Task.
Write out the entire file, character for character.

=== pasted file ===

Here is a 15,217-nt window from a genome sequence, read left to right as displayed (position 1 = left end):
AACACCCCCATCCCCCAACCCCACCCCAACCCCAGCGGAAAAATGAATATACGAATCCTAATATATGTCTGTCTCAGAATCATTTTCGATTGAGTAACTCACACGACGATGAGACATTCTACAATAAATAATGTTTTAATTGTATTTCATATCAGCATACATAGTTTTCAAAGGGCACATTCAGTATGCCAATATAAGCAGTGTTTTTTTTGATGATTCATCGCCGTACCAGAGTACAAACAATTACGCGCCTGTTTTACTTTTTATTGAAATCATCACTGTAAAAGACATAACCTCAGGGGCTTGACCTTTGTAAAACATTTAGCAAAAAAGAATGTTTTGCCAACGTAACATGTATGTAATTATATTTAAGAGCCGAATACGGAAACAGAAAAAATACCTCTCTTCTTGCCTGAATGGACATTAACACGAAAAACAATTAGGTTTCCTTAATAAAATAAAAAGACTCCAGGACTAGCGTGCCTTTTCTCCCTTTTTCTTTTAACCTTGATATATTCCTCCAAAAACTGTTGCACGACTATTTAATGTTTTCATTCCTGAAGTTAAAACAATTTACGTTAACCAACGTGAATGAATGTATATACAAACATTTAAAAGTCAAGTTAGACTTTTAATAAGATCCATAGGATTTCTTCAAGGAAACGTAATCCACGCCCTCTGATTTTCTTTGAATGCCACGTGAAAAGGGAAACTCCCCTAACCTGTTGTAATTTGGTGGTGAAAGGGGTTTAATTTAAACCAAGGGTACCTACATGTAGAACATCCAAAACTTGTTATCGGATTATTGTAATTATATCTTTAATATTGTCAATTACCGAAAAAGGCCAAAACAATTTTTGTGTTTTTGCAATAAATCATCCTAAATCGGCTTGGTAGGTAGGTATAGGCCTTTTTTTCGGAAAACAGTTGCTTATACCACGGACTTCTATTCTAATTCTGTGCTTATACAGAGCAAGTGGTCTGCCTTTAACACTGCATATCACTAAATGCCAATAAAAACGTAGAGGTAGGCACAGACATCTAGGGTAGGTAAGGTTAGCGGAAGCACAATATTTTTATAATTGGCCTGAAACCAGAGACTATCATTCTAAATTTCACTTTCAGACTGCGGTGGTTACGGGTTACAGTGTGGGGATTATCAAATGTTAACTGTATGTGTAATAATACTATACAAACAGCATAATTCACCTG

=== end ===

Here is a 15,217-nt window from a genome sequence, read left to right as displayed (position 1 = left end):
AACACCCCCATCCCCCAACCCCACCCCAACCCCAGCGGAAAAATGAATATACGAATCCTAATATATGTCTGTCTCAGAATCATTTTCGATTGAGTAACTCACACGACGATGAGACATTCTACAATAAATAATGTTTTAATTGTATTTCATATCAGCATACATAGTTTTCAAAGGGCACATTCAGTATGCCAATATAAGCAGTGTTTTTTTTGATGATTCATCGCCGTACCAGAGTACAAACAATTACGCGCCTGTTTTACTTTTTATTGAAATCATCACTGTAAAAGACATAACCTCAGGGGCTTGACCTTTGTAAAACATTTAGCAAAAAAGAATGTTTTGCCAACGTAACATGTATGTAATTATATTTAAGAGCCGAATACGGAAACAGAAAAAATACCTCTCTTCTTGCCTGAATGGACATTAACACGAAAAACAATTAGGTTTCCTTAATAAAATAAAAAGACTCCAGGACTAGCGTGCCTTTTCTCCCTTTTTCTTTTAACCTTGATATATTCCTCCAAAAACTGTTGCACGACTATTTAATGTTTTCATTCCTGAAGTTAAAACAATTTACGTTAACCAACGTGAATGAATGTATATACAAACATTTAAAAGTCAAGTTAGACTTTTAATAAGATCCATAGGATTTCTTCAAGGAAACGTAATCCACGCCCTCTGATTTTCTTTGAATGCCACGTGAAAAGGGAAACTCCCCTAACCTGTTGTAATTTGGTGGTGAAAGGGGTTTAATTTAAACCAAGGGTACCTACATGTAGAACATCCAAAACTTGTTATCGGATTATTGTAATTATATCTTTAATATTGTCAATTACCGAAAAAGGCCAAAACAATTTTTGTGTTTTTGCAATAAATCATCCTAAATCGGCTTGGTAGGTAGGTATAGGCCTTTTTTTCGGAAAACAGTTGCTTATACCACGGACTTCTATTCTAATTCTGTGCTTATACAGAGCAAGTGGTCTGCCTTTAACACTGCATATCACTAAATGCCAATAAAAACGTAGAGGTAGGCACAGACATCTAGGGTAGGTAAGGTTAGCGGAAGCACAATATTTTTATAATTGGCCTGAAACCAGAGACTATCATTCTAAATTTCACTTTCAGACTGCGGTGGTTACGGGTTACAGTGTGGGGATTATCAAATGTTAACTGTATGTGTAATAATACTATACAAACAGCATAATTCACCTG